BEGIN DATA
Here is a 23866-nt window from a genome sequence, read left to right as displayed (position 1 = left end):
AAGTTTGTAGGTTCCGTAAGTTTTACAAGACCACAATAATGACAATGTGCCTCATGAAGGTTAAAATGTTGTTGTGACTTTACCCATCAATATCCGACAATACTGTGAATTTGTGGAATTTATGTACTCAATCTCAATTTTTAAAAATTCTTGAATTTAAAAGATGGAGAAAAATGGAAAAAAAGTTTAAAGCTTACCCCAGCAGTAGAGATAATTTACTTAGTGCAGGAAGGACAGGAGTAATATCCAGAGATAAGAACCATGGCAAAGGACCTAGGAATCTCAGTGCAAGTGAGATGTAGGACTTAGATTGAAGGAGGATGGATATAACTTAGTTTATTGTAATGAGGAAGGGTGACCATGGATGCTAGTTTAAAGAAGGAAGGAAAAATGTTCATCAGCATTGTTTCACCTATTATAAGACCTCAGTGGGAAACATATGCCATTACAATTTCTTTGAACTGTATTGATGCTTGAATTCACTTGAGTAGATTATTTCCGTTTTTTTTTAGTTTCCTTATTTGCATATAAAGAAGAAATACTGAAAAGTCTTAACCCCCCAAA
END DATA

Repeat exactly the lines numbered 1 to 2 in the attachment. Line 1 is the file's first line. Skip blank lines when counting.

Here is a 23866-nt window from a genome sequence, read left to right as displayed (position 1 = left end):
AAGTTTGTAGGTTCCGTAAGTTTTACAAGACCACAATAATGACAATGTGCCTCATGAAGGTTAAAATGTTGTTGTGACTTTACCCATCAATATCCGACAATACTGTGAATTTGTGGAATTTATGTACTCAATCTCAATTTTTAAAAATTCTTGAATTTAAAAGATGGAGAAAAATGGAAAAAAAGTTTAAAGCTTACCCCAGCAGTAGAGATAATTTACTTAGTGCAGGAAGGACAGGAGTAATATCCAGAGATAAGAACCATGGCAAAGGACCTAGGAATCTCAGTGCAAGTGAGATGTAGGACTTAGATTGAAGGAGGATGGATATAACTTAGTTTATTGTAATGAGGAAGGGTGACCATGGATGCTAGTTTAAAGAAGGAAGGAAAAATGTTCATCAGCATTGTTTCACCTATTATAAGACCTCAGTGGGAAACATATGCCATTACAATTTCTTTGAACTGTATTGATGCTTGAATTCACTTGAGTAGATTATTTCCGTTTTTTTTTAGTTTCCTTATTTGCATATAAAGAAGAAATACTGAAAAGTCTTAACCCCCCAAA